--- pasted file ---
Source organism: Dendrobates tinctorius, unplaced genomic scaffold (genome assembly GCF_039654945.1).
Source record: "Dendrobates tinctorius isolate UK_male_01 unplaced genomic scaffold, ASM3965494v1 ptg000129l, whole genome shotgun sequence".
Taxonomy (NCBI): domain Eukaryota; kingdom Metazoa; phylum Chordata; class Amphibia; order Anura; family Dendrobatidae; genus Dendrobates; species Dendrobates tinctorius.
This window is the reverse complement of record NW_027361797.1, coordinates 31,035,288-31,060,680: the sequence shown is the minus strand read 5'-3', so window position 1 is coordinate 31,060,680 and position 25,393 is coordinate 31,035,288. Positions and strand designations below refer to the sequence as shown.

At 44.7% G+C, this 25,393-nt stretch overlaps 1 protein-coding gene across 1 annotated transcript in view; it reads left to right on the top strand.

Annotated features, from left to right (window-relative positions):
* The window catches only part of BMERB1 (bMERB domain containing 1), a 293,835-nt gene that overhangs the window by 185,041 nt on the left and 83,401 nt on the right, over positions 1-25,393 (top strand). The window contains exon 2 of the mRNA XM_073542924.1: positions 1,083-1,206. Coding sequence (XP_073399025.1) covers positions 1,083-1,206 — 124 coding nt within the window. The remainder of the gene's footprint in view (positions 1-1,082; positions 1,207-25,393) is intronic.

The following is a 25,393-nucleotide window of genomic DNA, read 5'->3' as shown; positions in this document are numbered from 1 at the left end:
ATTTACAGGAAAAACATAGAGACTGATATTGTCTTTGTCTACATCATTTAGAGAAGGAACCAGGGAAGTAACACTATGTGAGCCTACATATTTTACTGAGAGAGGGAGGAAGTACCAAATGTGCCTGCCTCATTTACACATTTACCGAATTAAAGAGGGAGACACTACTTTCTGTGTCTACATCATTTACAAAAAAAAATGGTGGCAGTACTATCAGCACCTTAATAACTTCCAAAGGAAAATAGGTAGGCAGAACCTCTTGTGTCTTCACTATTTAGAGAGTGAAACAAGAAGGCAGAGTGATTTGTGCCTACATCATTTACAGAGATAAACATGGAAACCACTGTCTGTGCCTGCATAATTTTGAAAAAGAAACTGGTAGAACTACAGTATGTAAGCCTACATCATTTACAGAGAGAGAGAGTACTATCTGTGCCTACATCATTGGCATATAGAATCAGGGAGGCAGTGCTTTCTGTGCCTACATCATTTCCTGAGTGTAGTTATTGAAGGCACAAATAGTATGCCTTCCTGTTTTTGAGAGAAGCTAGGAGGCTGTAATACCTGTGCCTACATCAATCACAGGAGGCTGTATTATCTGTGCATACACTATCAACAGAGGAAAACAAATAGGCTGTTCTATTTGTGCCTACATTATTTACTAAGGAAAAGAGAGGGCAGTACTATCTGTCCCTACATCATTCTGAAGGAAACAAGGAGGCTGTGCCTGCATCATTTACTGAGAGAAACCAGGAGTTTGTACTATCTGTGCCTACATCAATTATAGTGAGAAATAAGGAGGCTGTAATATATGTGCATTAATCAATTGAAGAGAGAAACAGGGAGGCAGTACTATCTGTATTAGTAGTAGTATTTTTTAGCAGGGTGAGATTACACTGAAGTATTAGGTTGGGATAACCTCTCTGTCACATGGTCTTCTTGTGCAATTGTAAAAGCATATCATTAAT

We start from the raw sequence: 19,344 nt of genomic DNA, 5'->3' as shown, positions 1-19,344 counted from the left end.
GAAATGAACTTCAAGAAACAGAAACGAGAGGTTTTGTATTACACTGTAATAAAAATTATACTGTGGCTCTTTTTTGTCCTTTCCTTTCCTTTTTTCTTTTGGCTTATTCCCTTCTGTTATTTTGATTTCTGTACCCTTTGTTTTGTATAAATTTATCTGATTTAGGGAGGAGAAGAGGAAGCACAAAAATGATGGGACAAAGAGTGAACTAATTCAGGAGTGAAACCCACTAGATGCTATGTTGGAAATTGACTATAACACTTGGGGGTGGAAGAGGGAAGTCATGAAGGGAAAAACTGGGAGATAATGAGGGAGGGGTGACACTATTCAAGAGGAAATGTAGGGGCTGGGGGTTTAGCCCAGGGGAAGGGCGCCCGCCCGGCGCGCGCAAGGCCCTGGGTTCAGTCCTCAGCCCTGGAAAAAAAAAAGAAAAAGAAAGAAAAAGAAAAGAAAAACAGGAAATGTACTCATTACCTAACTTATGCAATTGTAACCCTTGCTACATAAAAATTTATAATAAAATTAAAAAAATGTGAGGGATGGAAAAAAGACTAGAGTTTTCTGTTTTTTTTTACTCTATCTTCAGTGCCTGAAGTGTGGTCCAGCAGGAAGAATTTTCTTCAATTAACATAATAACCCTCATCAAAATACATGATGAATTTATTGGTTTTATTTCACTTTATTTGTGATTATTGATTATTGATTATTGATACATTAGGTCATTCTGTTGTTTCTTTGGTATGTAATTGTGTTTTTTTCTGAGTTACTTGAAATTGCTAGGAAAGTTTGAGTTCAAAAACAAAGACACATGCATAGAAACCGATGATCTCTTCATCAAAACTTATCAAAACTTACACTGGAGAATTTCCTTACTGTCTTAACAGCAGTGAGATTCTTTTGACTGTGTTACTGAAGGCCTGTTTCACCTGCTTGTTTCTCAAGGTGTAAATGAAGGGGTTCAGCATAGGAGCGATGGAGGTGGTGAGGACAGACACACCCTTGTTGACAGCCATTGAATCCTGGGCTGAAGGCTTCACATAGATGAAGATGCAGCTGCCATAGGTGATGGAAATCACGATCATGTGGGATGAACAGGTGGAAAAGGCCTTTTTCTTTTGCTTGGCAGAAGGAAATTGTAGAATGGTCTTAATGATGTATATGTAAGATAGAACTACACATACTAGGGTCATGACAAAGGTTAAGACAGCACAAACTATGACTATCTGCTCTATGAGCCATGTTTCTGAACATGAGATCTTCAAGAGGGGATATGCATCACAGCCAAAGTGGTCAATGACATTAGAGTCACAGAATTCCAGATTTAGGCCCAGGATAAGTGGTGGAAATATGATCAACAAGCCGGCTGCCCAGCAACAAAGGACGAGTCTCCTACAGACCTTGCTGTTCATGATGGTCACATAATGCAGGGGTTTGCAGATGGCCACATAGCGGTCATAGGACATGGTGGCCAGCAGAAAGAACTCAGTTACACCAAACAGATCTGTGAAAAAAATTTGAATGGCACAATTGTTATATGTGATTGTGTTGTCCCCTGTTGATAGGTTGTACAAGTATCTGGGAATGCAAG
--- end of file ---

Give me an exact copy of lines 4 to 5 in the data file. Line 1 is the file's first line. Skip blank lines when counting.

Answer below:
This window is the reverse complement of record NW_027361797.1, coordinates 31,035,288-31,060,680: the sequence shown is the minus strand read 5'-3', so window position 1 is coordinate 31,060,680 and position 25,393 is coordinate 31,035,288. Positions and strand designations below refer to the sequence as shown.

At 44.7% G+C, this 25,393-nt stretch overlaps 1 protein-coding gene across 1 annotated transcript in view; it reads left to right on the top strand.